How Samuel L. Gerry Found the Divine in Natural Harmony
When Samuel Lancaster Gerry started painting genre and landscape scenes in and around Boston, he had come a long way from his humble origins as a sign and decorative painter. A spiritual man, Gerry believed in the popular religious notion that Nature encompassed the divine, writing in an 1857 article in The Crayon: “[artists shall]…paint, not for the amusement of self or others, but for the instruction, and the honor of Him, in whose great gallery of painting and sculpture we daily make memorandum studies." (1)
The lush, harmonious country summer shown here in Bringing in the Hay reveals his appreciation for the beauty of the natural world. The detailed rendering of the trees and foliage, the crystalline waters and the sun-tinged clouds transport viewers to a tranquil haven. The painting combines Gerry’s strengths for both landscape and genre, as a farmer and his dog lead the hay wagon along the road home, an event highlighting the blessings Nature grants those who successfully work the land. This subtle narrative element dovetails with the theme of our current exhibition, “Indefatigable Spirit: The American Work Ethic,” illustrating the hard work and can-do attitude on which Americans have prided themselves for generations. The show captures moments of daily life from different eras in American history.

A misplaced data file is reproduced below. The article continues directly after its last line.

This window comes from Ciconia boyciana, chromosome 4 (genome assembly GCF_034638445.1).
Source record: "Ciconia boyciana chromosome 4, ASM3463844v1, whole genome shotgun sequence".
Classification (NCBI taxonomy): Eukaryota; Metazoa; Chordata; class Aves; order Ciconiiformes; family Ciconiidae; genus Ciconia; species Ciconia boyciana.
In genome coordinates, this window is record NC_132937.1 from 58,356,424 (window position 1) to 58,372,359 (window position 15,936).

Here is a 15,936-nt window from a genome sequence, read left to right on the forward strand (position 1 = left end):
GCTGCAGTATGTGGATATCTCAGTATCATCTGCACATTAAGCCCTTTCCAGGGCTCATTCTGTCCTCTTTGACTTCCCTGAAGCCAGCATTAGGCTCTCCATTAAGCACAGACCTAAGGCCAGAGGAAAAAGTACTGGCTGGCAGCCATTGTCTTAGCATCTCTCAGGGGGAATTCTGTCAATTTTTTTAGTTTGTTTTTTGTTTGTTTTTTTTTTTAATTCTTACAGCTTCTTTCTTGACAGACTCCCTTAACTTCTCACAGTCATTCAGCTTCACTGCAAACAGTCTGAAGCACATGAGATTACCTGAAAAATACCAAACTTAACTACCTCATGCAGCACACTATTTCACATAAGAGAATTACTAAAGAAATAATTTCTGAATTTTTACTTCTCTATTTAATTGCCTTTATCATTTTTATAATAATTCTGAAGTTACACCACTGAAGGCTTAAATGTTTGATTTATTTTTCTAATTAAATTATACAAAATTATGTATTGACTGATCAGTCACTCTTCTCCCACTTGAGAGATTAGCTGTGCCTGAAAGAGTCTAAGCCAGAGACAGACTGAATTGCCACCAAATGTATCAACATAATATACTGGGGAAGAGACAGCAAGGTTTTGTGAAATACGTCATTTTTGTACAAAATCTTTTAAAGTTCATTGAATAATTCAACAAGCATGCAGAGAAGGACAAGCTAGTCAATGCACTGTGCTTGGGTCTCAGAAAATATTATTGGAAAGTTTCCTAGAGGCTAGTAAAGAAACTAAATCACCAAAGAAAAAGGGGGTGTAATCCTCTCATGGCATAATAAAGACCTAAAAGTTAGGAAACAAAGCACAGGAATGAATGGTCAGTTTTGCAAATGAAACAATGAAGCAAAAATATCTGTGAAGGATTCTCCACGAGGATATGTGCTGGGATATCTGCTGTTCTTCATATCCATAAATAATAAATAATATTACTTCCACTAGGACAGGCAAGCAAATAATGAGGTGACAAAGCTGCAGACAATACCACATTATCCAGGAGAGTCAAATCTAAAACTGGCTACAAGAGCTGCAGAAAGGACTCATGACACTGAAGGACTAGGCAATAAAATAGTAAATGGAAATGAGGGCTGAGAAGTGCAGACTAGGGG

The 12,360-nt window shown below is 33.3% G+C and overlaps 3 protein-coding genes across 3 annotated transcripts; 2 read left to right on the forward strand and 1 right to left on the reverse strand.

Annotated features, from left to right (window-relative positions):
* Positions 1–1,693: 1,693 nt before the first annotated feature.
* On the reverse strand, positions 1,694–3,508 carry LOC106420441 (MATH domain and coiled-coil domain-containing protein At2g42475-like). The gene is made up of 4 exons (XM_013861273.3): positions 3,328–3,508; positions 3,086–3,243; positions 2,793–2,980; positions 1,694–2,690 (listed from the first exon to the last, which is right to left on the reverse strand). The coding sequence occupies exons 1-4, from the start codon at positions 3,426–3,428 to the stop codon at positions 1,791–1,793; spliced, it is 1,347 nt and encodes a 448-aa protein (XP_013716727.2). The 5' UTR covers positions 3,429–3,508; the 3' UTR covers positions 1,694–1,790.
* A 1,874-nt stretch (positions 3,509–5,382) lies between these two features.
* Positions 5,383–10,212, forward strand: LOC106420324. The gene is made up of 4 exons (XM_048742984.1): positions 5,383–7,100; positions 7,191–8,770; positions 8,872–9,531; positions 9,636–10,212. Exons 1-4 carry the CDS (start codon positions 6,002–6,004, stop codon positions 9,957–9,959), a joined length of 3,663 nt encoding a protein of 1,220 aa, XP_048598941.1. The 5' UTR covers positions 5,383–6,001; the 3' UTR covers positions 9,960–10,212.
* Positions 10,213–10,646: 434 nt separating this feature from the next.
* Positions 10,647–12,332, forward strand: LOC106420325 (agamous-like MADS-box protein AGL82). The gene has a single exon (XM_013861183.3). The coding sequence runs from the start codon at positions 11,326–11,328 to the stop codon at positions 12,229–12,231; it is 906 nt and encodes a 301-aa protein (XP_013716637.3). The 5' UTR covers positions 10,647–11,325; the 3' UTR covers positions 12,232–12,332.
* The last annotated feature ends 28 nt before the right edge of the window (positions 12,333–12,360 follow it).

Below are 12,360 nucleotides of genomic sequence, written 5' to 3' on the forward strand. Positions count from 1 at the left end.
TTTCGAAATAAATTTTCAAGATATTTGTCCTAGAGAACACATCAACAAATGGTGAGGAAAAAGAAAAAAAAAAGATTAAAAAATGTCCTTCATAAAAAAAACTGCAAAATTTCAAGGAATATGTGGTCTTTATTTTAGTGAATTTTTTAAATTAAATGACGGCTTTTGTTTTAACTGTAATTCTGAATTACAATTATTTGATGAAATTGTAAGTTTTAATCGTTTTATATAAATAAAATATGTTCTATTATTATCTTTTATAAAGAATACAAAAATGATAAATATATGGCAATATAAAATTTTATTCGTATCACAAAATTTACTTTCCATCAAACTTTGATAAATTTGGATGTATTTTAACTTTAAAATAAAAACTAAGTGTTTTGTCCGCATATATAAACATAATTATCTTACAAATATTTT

Gerry’s search for artistic inspiration drew him to England, France, Switzerland and Italy during the mid-1830s, where he befriended fellow artist George Loring Brown and fell under the influence of Barbizon painter Constant Troyon. Though he remained largely self-taught, he offered classes at the Tremont Street Studio Building, became a leading promoter of the arts, and exhibited in nearly every Boston Art Club exhibition from its inception until the year he died. He also exhibited at the National Academy, the Pennsylvania Academy of the Fine Arts and the Boston Athenaeum, and made frequent trips throughout New England and the Lake George region of New York procuring material for his poetic landscapes.
Today, Gerry’s works are represented in major museum collections including Boston’s Museum of Fine Arts, the High Museum of Art in Atlanta, Georgia, the Smith College Museum of Art in Northampton, Massachusetts, and the Brooklyn Museum.
(1) The Crayon, 4 November 1857, p. 351.